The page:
Lifesaving miracle drugscommonly called Antibiotics are generally used in the treatment and stoppage ofbacterial infections. Global population today are totally dependent upon theantibiotics for minor to major bacterial infections. Global consumption ofantibiotics is increasing dramatically day by day.
The loss of efficacy ofantibiotics against the harmful pathogens has almost led to the dependency onexpensive drugs thus increasing morbidity and mortality of world population (Van Boeckel et al., 2014). However, extreme and inconsistentuse of these antibiotics would result in the rise of antibiotic resistance, ascenario which is now posing a serious threat to the globe. The emergence of resistanceto antimicrobial agent is becoming a major public health problem worldwide asit can easily cross international boundaries and spread between the continentswith ease in a great speed. So, knowing the global design of resistance isimportant (Zhang, Eggleston, Rotimi, & Zeckhauser, 2006). Thecurrent trend of globalizationhas also increased the vulnerability of countries to imported diseases, infectiousdiseases and antibiotic resistance species.
Natural environment acts as areservoir for antibiotic resistance genes and changes in the ecology may be oneof the important factor contributing to it (Martínez, 2008). Excessive use of antibiotics andchemicals in agriculture to promote livestock growth, and in hospitals israpidly leading to emergence of drug-resistant bacteria, which is ultimatelyspreading via human travel and poor sanitation practices. Moreover, climate alterationand antimicrobial resistance appears to be interconnected to each other, sinceclimate change and global warming could be responsible for the evolution ofnewer and even severer resistance mechanisms within bacteria. Understanding thepresent form of antibiotic resistance and itsgenetic basis would provide the foundation to design and implement stratagemsto limit the advent and spread of resistance and progress innovative therapeuticsagainst these drug resistant organisms. Resistance is either acquired ornatural and is transferred via horizontal or vertical gene transfer and also isdue to gene expression alteration together with altered mechanism of drugaction (Alanis, 2005). ESBL producerorganisms are posing a serious threat to the world as they are showingresistance towards most beta-lactam antibiotics including Penicillins, Cephalosporins.E.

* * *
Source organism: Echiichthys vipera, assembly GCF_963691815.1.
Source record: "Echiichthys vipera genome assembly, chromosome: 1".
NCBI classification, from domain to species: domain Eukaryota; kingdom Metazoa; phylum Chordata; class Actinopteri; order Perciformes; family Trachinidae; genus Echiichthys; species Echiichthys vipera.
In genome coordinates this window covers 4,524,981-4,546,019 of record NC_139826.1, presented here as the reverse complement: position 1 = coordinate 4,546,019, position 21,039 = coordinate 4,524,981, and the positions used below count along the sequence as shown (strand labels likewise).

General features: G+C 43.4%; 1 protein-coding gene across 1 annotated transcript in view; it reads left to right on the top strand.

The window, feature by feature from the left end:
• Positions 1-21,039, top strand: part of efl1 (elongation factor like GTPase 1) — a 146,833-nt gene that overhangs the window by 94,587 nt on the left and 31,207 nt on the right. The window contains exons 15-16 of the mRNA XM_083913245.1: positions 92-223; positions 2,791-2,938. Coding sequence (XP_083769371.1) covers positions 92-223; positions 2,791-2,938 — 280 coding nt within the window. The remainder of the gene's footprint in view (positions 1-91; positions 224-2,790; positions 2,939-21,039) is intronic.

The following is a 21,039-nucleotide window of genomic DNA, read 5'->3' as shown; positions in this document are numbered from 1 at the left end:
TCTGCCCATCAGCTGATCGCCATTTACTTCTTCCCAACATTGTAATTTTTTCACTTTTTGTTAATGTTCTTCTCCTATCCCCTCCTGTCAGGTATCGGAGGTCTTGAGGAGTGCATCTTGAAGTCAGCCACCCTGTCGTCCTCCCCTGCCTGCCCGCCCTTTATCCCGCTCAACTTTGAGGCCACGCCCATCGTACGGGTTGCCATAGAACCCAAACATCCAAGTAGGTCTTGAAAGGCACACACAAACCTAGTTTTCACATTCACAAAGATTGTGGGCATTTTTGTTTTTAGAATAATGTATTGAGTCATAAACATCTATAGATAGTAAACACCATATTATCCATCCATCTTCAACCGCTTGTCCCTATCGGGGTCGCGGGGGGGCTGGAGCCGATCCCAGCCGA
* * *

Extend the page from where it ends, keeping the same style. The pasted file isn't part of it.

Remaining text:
coli and Klebsiella pneumonia are two important ESBL producer organismswhich carry genes that confer resistance to the beta-lactams (Paterson, 2006). E. coli is themost recurrent cause of urinary tract infections, bloodstream infections,intra-abdominal infections and leading causative agents of foodborne infectionsworldwide. Similarly, Klebsiella pneumonia causes urinary and respiratory tract infectionsand, in neonates it causes bloodstream infections (Report, 2014).
These ESBL producingorganisms conferresistance to the beta-lactam antibiotics thus preventing the treatment.